I’ll never forget my first morning deer hunting on public land near my childhood home in southern Wisconsin, a state with more than 600,000 deer hunters. For nine days a year, the state could field the world’s seventh largest army. Since hunters are required to wear blaze orange during the gun deer season, come November the Wisconsin woods and fields take on the look of a never-ending pumpkin patch—a loud one at that.
As I sat in a makeshift stand consisting of a board wedged between two branches about 15 feet off the ground, dawn brought a nearly steady barrage of rifle reports on the order of an Antietam reenactment. Until that time, I had no idea whitetail deer could run that fast. A blast from a .30-30, .270, or .30-06 (all common calibers used for deer hunting) will carry for miles, like gunpowder-induced thunder. The notion of a quiet morning communing with nature in the deer woods was, instead, something more akin to a day at the local gun range.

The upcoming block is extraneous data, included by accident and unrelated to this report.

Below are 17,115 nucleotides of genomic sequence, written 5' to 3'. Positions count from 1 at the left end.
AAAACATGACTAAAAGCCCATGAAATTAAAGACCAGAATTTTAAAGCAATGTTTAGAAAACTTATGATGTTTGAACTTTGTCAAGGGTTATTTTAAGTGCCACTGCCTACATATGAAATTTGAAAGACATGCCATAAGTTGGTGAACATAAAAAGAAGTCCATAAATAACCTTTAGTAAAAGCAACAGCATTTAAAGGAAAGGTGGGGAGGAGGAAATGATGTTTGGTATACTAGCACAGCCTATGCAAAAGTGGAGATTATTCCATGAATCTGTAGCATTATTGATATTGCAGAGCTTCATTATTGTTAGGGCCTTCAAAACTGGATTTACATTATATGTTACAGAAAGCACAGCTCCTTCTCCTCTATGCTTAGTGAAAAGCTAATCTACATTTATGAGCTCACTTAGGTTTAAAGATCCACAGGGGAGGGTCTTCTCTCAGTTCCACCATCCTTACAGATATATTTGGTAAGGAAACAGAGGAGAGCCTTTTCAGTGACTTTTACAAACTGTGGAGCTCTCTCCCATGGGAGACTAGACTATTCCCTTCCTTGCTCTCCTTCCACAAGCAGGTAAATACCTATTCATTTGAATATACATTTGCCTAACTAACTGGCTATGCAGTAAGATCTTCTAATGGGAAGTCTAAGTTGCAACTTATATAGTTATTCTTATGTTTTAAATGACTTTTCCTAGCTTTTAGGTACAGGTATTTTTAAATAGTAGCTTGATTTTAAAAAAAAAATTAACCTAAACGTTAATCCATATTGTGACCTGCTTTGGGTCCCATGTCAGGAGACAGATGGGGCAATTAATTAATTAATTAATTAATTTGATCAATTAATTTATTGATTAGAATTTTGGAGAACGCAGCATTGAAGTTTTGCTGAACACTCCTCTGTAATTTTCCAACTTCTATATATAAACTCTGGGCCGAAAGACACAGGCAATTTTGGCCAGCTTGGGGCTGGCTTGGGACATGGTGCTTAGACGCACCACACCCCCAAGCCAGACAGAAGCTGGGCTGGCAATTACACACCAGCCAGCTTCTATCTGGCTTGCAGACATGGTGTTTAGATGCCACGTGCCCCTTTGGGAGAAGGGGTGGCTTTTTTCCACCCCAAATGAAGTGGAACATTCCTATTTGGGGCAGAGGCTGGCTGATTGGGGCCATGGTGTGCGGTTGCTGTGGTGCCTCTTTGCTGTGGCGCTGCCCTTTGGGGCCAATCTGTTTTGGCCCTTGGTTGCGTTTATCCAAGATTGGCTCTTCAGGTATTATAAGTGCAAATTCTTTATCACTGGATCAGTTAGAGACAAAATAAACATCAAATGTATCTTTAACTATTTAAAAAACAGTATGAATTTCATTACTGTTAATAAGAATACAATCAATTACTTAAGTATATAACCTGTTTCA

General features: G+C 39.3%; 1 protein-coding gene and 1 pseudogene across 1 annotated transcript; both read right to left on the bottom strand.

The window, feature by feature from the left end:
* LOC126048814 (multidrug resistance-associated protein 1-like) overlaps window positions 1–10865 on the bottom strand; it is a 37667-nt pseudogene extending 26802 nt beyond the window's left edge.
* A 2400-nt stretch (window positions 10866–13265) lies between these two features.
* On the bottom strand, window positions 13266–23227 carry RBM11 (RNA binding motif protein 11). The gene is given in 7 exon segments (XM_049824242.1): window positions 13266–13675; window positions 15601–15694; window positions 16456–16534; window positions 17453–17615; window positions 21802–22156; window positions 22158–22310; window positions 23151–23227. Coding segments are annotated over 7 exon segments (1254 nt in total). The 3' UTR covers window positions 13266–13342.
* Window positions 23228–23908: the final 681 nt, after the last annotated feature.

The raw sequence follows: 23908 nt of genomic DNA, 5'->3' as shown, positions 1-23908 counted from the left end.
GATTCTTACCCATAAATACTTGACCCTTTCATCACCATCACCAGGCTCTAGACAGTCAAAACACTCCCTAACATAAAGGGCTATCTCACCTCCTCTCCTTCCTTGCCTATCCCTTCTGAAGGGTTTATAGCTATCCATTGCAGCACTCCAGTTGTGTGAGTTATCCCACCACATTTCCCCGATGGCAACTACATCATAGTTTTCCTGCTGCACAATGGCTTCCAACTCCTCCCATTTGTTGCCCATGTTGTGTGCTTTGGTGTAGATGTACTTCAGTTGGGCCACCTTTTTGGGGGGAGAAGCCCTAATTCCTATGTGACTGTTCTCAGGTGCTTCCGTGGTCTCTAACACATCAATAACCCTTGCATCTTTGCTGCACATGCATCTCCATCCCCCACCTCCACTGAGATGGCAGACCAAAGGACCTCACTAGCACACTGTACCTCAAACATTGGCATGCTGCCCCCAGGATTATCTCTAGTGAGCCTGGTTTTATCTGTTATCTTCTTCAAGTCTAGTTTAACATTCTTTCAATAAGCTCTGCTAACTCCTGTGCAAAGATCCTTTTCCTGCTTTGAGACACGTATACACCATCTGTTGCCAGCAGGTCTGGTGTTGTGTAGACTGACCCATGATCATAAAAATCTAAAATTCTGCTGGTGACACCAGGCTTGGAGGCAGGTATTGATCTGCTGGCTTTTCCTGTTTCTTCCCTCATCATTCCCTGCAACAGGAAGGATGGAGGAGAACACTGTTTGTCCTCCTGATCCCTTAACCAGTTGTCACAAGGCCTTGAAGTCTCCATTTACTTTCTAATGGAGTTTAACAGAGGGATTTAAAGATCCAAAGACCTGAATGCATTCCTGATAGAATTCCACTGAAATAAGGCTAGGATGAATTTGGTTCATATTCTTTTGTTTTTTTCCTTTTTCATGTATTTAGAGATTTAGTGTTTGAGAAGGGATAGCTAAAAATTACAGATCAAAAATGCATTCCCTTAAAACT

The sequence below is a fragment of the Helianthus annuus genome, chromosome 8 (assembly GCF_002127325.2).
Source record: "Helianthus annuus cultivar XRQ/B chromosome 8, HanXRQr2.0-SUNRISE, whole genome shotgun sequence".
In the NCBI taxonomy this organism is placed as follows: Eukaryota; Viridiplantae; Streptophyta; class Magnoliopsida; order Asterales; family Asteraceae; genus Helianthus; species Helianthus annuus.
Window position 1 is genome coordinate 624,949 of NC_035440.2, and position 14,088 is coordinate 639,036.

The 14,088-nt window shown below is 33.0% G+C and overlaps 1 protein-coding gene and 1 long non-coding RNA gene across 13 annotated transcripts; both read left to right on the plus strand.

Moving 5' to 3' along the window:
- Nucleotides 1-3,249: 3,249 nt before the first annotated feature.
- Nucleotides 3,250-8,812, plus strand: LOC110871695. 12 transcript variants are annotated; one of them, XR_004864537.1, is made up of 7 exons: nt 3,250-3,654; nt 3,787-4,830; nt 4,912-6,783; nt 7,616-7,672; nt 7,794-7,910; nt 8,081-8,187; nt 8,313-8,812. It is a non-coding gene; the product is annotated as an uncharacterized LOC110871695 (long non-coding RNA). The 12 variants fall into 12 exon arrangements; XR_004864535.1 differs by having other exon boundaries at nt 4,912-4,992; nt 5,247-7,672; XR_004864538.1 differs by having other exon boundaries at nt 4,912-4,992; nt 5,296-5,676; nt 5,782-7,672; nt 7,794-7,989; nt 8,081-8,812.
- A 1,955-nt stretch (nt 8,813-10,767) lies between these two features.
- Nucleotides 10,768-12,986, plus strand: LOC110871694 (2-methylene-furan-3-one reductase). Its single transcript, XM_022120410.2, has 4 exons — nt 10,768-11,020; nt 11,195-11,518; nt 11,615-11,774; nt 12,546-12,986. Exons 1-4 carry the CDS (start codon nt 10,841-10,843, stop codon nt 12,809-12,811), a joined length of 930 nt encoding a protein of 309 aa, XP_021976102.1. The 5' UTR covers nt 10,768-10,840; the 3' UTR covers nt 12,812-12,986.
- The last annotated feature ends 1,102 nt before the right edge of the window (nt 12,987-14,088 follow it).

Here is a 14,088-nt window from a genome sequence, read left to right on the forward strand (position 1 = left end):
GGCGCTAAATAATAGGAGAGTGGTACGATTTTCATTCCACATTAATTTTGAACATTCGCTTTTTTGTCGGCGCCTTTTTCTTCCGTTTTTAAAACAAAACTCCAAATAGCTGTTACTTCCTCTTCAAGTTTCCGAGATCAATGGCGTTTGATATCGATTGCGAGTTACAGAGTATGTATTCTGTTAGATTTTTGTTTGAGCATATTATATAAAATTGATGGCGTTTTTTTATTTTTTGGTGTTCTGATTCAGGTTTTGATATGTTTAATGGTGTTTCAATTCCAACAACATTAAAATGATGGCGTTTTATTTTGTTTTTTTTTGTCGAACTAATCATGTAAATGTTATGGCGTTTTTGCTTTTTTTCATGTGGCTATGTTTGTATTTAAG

Is it any wonder, then, that hunters in droves are paying hush money for compound bows, air bows, silencers and now, new air rifles that deliver never-before-achieved lethality while greatly reducing noise? The trend of ditching ear plugs for weapons that don’t rock the forest (or your ear drums) is a theme that’s booming among America’s 15 million hunters—and nearly everyone seems happy about it.
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